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Progress on Oxford Catalysts, SGCE Demo BTL Plant with Microchannel FT Reactor Skid

A biomass-to-liquids (BTL) demonstration plant jointly operated by the Oxford Catalysts Group and the Portuguese incorporated holding company, SGC Energia (SGCE), for the small scale distributed production of biofuels has achieved some significant commissioning milestones, according to Oxford.

The demonstration facility, which is mechanically complete and undergoing start up at the biomass gasification facility in the pioneering eco-town, Güssing, Austria, includes a gas conditioning unit supplied by SGCE and a Fischer-Tropsch (FT) microchannel reactor skid developed by the US-based member of the Oxford Catalysts Group, Velocys, Inc.

The plant, with full length process and coolant channels, will use gasified woodchips from the existing Güssing gasifier as a feedstock. SGCE is responsible for the overall project management and demonstration plants activities, as well as the full costs.

The gas conditioning unit which purifies the syngas coming out of the gasifier has now been fully installed and pre-commissioned—with the required checks, system adjustment, equipment and system activation necessary to prepare the facility for operation now complete.

The next stages will include tests to confirm the stability of the coupled operation of the gas conditioning unit and the FT microchannel reactor. During the final phase, which is expected to begin in the summer, the performance of the integrated gas conditioning unit and FT microchannel reactor will be evaluated under a wide range of operating conditions. This will be followed by an extended steady-state run of at least three months.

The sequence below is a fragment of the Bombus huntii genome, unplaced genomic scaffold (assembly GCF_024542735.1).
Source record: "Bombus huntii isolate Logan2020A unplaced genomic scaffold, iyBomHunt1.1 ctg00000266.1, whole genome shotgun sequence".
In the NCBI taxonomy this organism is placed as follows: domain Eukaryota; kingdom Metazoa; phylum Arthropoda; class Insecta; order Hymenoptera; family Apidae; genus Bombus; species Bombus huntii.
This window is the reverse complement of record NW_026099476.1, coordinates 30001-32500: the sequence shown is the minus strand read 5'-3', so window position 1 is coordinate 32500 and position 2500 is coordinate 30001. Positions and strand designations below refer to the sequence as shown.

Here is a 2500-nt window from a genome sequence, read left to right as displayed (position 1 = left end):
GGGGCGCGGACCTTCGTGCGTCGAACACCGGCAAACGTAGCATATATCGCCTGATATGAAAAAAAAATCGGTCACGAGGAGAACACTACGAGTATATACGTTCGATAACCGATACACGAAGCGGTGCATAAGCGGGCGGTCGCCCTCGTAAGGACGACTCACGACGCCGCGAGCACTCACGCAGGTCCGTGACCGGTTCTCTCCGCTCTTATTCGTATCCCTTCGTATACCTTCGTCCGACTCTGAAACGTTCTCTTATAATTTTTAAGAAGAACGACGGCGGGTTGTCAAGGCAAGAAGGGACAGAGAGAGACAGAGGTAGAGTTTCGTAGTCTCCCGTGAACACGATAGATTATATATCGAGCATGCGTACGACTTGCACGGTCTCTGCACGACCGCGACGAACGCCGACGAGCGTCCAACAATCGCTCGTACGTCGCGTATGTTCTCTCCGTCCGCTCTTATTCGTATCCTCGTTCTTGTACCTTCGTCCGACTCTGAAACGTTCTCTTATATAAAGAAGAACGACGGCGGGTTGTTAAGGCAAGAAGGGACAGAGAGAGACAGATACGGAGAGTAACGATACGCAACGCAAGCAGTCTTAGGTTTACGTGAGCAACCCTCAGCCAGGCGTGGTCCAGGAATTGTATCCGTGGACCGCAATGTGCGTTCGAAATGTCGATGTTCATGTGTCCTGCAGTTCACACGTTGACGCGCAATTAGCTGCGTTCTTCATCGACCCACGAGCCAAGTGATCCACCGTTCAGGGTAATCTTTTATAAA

SGCE says it intends to place its first commercial order with the Oxford Catalysts Group following a successful demonstration at Güssing.

Comments

Henry Gibson

They also should do tests on gas produced from natural gas methane. This would be a compact way of converting flared natural gas to liquid fuels and also the methane from landfills and digesters.

During WWII, a Swedish man developed an automatic very efficient gasifier for charcoal which has been mostly forgotten. Several such units could be used for making gas for a FT unit. His unit could be started in a few seconds and automatically adjusted to a wide range of load and incorporated tar destruction and ash separation. It the modern world it could even be started with an alloy coil similar to the heaters in some diesel engines.

Every bit of a cornfield crop could be fed into a gasifier and then into the FT unit for a liqid output. This liquid can actually be burnt without futher processing in large piston diesel engines. The gases fom the FT process are just recycled through the gasifier.


Many such gassifiers and FT units should be built at the opencast and other mines of the US and China to convert the waste coal first to gas and then to liquids to reduce the expense of crude oil imports. ..HG..

SJC

When you have a consistent input, gasifiers can be run cost effectively with less maintenance. Make methane, methanol, ethanol, gasoline, kerosene or diesel...your choice.

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